One of the problems that an author runs into when writing a sequel is where to place the emphasis. Obviously, you want to include the characters from the first book, because otherwise it isn't a sequel - what's the point? And yet (and this is especially true in a romance novel like this one), those characters have already had their story. You can't make them fall in lust/love/bed again, and expect it to work on the same level. So, sometimes its the siblings, or the best friend, or, in this case, the teachers who the characters have hired to train the magically empowered students at their manor house. That's right - this book is X-Men meets Harry Potter - a school for "gifted" students (in the country side of England), where the "gifts" in question are magical in nature. Olivia Brightmore is hired to teach ritual magic, and Gareth St. John has been hired as a school doctor - magic often results in injuries, and St.John has the added bonus of being magically gifted himself.
Plot wise, this one takes a little while to get going - the antagonist is a little nebulous, and so the external conflict doesn't really arise until the last 1/3 or 1/4 of the book. Which is fine, because this is a romance novel, and the tension we, the readers, are really interested in is the sexual tension between the two leads. This book has sexual tension to spare. Olivia is a widow, St.John suspects that she's a con artist, there's mutual attraction, and mutual distrust (hard to trust a man who seems intent on exposing you as a fraud) - it's good stuff. Also, Cooper writes a very sex positive romance novel - Brightmore is a widow; she's not a stranger to sex, she knows what she likes, and she doesn't feel guilty about getting it. St. John doesn't trust Brightmore, but he also doesn't think less of her for the fact that she enjoys sex - no shrinking virgins or rape fantasies here, nicely done. Additionally, Cooper avoids the over use of the word "cock" in this book, without resorting to the absurdities of euphemisms that are so common in romance - "his tenderness", "her flower", etc etc. No, there are no vulgarities either. Also well done.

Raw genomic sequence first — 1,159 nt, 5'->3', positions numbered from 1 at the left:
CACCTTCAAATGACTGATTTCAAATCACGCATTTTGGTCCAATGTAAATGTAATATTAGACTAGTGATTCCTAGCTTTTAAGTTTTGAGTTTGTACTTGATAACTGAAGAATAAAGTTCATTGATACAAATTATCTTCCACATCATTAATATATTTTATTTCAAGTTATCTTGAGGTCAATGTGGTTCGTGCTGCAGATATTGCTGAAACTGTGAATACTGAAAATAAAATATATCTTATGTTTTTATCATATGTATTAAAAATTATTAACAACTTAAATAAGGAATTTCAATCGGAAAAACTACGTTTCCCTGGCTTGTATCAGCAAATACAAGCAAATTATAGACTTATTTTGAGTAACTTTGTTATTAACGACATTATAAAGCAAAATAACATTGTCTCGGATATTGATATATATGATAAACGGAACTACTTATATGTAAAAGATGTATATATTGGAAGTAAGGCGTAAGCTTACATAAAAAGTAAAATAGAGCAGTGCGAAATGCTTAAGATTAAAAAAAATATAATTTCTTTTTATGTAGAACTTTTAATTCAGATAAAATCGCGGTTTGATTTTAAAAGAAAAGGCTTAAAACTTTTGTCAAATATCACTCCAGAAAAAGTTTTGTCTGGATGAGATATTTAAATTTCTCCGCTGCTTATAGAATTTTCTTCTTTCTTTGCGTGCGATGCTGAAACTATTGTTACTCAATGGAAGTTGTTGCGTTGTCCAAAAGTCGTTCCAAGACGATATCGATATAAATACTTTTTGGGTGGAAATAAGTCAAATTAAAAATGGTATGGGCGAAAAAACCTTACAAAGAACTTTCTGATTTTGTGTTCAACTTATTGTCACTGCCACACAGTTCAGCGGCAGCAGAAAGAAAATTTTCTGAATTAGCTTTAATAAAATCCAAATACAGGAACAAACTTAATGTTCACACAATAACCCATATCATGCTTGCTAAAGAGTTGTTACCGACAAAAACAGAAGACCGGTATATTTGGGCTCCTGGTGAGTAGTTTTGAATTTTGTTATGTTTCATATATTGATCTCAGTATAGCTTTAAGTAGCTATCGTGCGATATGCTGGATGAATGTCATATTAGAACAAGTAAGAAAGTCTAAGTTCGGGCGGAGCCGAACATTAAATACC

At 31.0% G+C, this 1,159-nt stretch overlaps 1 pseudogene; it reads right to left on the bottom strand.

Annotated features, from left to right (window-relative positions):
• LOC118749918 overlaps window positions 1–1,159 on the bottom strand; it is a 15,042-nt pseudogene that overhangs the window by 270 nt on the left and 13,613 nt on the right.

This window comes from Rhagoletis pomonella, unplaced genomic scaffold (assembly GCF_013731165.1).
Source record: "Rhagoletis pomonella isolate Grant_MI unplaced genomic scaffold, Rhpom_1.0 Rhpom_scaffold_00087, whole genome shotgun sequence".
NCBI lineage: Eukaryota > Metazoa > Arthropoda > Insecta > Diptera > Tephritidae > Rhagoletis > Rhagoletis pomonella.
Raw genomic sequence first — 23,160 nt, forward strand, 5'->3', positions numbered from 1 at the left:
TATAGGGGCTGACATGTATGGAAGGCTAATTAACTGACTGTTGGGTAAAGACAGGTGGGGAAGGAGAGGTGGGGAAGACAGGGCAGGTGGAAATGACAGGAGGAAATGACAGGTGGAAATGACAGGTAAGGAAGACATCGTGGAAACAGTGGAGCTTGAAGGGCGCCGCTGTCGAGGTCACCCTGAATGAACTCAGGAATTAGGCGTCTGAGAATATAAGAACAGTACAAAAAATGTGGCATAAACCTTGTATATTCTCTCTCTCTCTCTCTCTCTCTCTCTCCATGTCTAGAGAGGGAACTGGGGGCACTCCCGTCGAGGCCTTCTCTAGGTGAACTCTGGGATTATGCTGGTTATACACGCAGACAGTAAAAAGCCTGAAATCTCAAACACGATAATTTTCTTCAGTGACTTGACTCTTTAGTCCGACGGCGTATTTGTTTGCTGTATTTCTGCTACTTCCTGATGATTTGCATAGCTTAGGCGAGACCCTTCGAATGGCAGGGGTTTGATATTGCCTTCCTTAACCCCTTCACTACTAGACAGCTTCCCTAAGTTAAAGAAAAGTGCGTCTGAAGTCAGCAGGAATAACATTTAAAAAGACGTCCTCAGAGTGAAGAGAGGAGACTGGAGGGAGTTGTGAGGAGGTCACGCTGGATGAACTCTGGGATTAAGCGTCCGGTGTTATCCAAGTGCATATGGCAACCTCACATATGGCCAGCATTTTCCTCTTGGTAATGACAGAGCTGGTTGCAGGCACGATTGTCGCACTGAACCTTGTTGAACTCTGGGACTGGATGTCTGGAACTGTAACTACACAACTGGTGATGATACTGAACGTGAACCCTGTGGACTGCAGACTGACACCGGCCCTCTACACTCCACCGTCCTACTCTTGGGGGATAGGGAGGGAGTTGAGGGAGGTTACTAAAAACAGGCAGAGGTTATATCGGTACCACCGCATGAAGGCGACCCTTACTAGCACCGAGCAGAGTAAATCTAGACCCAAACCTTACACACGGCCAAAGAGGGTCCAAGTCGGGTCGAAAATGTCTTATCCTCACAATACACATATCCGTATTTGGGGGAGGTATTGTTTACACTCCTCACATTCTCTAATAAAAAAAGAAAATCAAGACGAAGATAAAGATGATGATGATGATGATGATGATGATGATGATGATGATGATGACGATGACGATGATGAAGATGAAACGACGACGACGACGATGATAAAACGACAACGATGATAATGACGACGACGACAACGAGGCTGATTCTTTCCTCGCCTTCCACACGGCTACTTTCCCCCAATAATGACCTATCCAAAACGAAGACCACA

When the plot DOES pick up, it picks up in a big way. There are ghosts, and a demon, and maybe another demon, and curses, and Jack the Ripper makes a cameo appearance (well, ok, there's a mention of the Ripper murders, because it gets Mr. and Mrs. Grenville out of the house at an appropriate moment - Jack doesn't really play a role in this novel) - all sorts of good stuff, in terms of plot.
So. A good romance, a good paranormal story, some good regency stuff - lovely. Can't wait for book 3 - I'm expecting, as possible romantic main characters, either Miss Grenville, (sister of the male lead in book 1 - she's away on the Continent in this book, which means that book 3 could be concurrent, which would be fun), Miss Charlotte Woodwell (she talks to the animals), or possibly Michael Waite (he makes it rain) and either Miss Elizabeth or Miss Rosemary Talbot (daughters of the vicar who lives down the road). Hmmm. Lots of potential for sequels - the anticipation!